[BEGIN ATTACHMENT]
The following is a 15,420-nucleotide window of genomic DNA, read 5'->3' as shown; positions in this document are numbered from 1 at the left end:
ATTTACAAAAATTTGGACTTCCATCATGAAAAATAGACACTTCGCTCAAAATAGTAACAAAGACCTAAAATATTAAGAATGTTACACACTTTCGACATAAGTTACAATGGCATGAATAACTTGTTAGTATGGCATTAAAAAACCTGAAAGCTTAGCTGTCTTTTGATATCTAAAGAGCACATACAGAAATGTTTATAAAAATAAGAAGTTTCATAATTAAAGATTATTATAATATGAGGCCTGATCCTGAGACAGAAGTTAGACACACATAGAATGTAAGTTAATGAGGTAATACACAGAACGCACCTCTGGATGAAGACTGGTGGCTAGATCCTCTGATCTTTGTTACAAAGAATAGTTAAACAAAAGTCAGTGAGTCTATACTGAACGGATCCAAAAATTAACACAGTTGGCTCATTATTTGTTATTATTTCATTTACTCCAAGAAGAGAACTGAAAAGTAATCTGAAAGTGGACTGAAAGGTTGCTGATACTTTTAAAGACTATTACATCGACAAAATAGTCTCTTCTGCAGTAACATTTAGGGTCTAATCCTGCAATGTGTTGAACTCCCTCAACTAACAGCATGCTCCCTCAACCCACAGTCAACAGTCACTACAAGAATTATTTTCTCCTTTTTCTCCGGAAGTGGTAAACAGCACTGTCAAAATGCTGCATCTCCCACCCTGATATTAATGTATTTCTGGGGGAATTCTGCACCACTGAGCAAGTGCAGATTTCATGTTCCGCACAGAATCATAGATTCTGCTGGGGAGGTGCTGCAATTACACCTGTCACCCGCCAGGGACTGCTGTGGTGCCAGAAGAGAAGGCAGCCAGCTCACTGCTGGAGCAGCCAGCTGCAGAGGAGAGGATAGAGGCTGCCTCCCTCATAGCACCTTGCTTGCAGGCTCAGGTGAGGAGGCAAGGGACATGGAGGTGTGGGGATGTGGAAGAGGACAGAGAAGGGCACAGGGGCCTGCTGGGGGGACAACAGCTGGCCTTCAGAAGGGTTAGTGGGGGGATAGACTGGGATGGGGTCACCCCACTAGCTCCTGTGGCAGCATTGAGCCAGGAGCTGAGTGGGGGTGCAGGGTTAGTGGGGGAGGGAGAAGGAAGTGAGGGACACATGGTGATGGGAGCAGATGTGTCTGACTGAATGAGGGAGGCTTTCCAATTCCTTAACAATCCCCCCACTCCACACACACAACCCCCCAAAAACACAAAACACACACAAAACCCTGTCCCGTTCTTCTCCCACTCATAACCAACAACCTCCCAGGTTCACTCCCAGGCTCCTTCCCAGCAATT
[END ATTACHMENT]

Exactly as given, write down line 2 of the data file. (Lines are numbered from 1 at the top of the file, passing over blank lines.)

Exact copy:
ATTTACAAAAATTTGGACTTCCATCATGAAAAATAGACACTTCGCTCAAAATAGTAACAAAGACCTAAAATATTAAGAATGTTACACACTTTCGACATAAGTTACAATGGCATGAATAACTTGTTAGTATGGCATTAAAAAACCTGAAAGCTTAGCTGTCTTTTGATATCTAAAGAGCACATACAGAAATGTTTATAAAAATAAGAAGTTTCATAATTAAAGATTATTATAATATGAGGCCTGATCCTGAGACAGAAGTTAGACACACATAGAATGTAAGTTAATGAGGTAATACACAGAACGCACCTCTGGATGAAGACTGGTGGCTAGATCCTCTGATCTTTGTTACAAAGAATAGTTAAACAAAAGTCAGTGAGTCTATACTGAACGGATCCAAAAATTAACACAGTTGGCTCATTATTTGTTATTATTTCATTTACTCCAAGAAGAGAACTGAAAAGTAATCTGAAAGTGGACTGAAAGGTTGCTGATACTTTTAAAGACTATTACATCGACAAAATAGTCTCTTCTGCAGTAACATTTAGGGTCTAATCCTGCAATGTGTTGAACTCCCTCAACTAACAGCATGCTCCCTCAACCCACAGTCAACAGTCACTACAAGAATTATTTTCTCCTTTTTCTCCGGAAGTGGTAAACAGCACTGTCAAAATGCTGCATCTCCCACCCTGATATTAATGTATTTCTGGGGGAATTCTGCACCACTGAGCAAGTGCAGATTTCATGTTCCGCACAGAATCATAGATTCTGCTGGGGAGGTGCTGCAATTACACCTGTCACCCGCCAGGGACTGCTGTGGTGCCAGAAGAGAAGGCAGCCAGCTCACTGCTGGAGCAGCCAGCTGCAGAGGAGAGGATAGAGGCTGCCTCCCTCATAGCACCTTGCTTGCAGGCTCAGGTGAGGAGGCAAGGGACATGGAGGTGTGGGGATGTGGAAGAGGACAGAGAAGGGCACAGGGGCCTGCTGGGGGGACAACAGCTGGCCTTCAGAAGGGTTAGTGGGGGGATAGACTGGGATGGGGTCACCCCACTAGCTCCTGTGGCAGCATTGAGCCAGGAGCTGAGTGGGGGTGCAGGGTTAGTGGGGGAGGGAGAAGGAAGTGAGGGACACATGGTGATGGGAGCAGATGTGTCTGACTGAATGAGGGAGGCTTTCCAATTCCTTAACAATCCCCCCACTCCACACACACAACCCCCCAAAAACACAAAACACACACAAAACCCTGTCCCGTTCTTCTCCCACTCATAACCAACAACCTCCCAGGTTCACTCCCAGGCTCCTTCCCAGCAATT